Emerald Carpet

'Emerald Carpet' Manzanita

"The sun has long been set,
The stars are out by twos and threes,
The little birds are piping yet
Among the bushes and the trees."

-William Wordsworth


Emerald Carpet manzanita is a hybrid of Arctostaphylos uva-ursi (common kinnikinnick or bearberry) & A. nummularia (variously called Glossyleaf Manzanita, Sensitive Manzanita, Shatterberry or Ft. Bragg Manzanita). The latter species gives it its marvelously brilliant green & its exfoliating cinnamon bark, but also makes it less forgiving of very cold or very hot weather compared to regular A. uva-ursi. The common kinnickinnick gives it its prostrate habit & lends it a degree of hardiness beyond that of the Glossyleaf.

Emerald CarpetIt is the greenest, most compact manzanita cultivar I've seen, with none of the thin or spotty bits that can afflict the majority of the commonly available manzanitas such as 'Vancouver Jade' or 'Massachusetts.' It was our first choice for an extensive woody groundcover along one side of the driveway into SinLur Gardens.

Though not hardy everywhere, it is extremely so on Puget Sound & along the Oregon coast to northern California. It was developed at Rancho Santa Ana Botanic Garden, a California native plants research preserve just south of the San Gabriel foothills, & having an especially impressive collection of manzanitas &:amp wild lilacs (Ceanothus spp).

It is a fully evergreen, rarely over a foot tall, but can spread 4 to 6 feet wide. Its attractive exfoliating bark is not easily visible because of the density of its small bright leaves. Bell-shaped flowers are white & usually quite numerous. Ours blooms March through May, though some of the plants wait until April.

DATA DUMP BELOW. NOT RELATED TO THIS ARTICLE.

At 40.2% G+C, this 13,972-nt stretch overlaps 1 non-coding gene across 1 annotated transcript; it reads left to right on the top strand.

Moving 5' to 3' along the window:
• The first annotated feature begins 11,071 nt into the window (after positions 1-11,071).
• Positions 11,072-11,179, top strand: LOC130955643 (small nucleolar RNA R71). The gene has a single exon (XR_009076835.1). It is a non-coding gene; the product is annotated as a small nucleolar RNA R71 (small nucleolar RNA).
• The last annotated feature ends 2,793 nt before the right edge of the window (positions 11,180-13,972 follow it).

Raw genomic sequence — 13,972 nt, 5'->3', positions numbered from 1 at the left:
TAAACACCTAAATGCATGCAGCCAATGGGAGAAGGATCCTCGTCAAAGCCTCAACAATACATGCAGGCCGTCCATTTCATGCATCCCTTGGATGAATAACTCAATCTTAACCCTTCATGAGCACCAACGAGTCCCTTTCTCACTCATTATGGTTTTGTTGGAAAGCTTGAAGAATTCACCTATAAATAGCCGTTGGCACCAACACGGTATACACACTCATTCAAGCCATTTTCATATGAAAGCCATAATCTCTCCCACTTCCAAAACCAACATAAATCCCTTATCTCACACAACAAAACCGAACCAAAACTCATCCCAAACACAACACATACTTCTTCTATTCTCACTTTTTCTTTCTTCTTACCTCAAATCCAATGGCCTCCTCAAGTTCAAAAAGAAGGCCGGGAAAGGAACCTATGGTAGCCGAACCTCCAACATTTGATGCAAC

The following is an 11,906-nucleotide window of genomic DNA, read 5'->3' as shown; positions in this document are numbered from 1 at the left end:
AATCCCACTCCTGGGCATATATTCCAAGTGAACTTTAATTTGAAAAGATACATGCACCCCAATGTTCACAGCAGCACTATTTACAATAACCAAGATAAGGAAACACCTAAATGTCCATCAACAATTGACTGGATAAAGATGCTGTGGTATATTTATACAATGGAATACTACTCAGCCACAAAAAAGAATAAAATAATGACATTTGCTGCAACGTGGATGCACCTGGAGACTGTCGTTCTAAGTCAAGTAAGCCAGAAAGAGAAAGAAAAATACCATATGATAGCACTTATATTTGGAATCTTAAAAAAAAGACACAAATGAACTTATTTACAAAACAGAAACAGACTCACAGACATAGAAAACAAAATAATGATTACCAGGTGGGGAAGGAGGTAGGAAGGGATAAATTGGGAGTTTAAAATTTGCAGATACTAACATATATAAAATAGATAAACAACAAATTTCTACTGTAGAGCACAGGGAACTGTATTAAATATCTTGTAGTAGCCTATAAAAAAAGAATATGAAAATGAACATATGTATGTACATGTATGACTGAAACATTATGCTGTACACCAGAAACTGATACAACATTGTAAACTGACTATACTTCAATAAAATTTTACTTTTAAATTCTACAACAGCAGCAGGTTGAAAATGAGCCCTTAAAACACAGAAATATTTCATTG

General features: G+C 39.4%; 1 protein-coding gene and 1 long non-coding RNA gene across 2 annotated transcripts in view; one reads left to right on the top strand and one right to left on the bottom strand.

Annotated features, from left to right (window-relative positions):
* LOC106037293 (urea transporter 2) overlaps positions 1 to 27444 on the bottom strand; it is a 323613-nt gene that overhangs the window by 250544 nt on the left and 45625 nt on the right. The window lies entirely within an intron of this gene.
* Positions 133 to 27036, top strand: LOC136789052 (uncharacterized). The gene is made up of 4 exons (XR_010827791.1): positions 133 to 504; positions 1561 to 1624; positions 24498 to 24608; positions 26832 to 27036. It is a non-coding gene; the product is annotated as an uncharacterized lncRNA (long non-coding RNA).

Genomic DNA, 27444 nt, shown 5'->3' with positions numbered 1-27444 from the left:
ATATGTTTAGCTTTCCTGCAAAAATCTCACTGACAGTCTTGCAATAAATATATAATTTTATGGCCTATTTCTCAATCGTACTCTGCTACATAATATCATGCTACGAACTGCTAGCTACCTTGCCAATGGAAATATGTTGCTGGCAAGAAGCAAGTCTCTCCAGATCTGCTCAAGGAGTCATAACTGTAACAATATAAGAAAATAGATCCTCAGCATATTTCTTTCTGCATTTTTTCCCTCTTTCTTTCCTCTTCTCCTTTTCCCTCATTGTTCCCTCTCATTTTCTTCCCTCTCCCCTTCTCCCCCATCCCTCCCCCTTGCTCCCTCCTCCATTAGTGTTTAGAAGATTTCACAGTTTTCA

It does not require a lot of water, but will not do so well in completely droughty conditions, which would better suit a non-hybrid kinnikinnik. It should be deeply watered every three weeks, & as the shrub spreads wider, the watering should be at the center primarily. It likes full sun but not a lot of heat, & will tolerate shade if need be, will even require some shade if grown inland.

It does not want too rich of a soil but does well in poor sandy soil in exposed areas, in conditions approaching those of coastal sand dunes or pine barrens, & will even do well in clayey soils if not overwatered. A little loaminess may insure the deep emerald green never fades, but its tolerance for richer soils can be exceeded if it's also fertilized, & it may decline. Mulching with leaves or a layer of well composted manure will protect the root against summer heat & winter cold, while at the same time providing it with all the only soil ammendment it ever needs.

The berry-like drupes are unusually large & tasty for a manzanita; I liked them quite a bit. Unfortunately the birds agree, so while the drupes can potentially last on the branches until winter, the birds won't always let them.

Native First Peoples used manzanita roots, leaves, unripe berries, & bark medicinally. Some of the same health claims conferred upon horsetail are also alleged of manzanitas, though the only thing it is certainly good for is as a diuretic.


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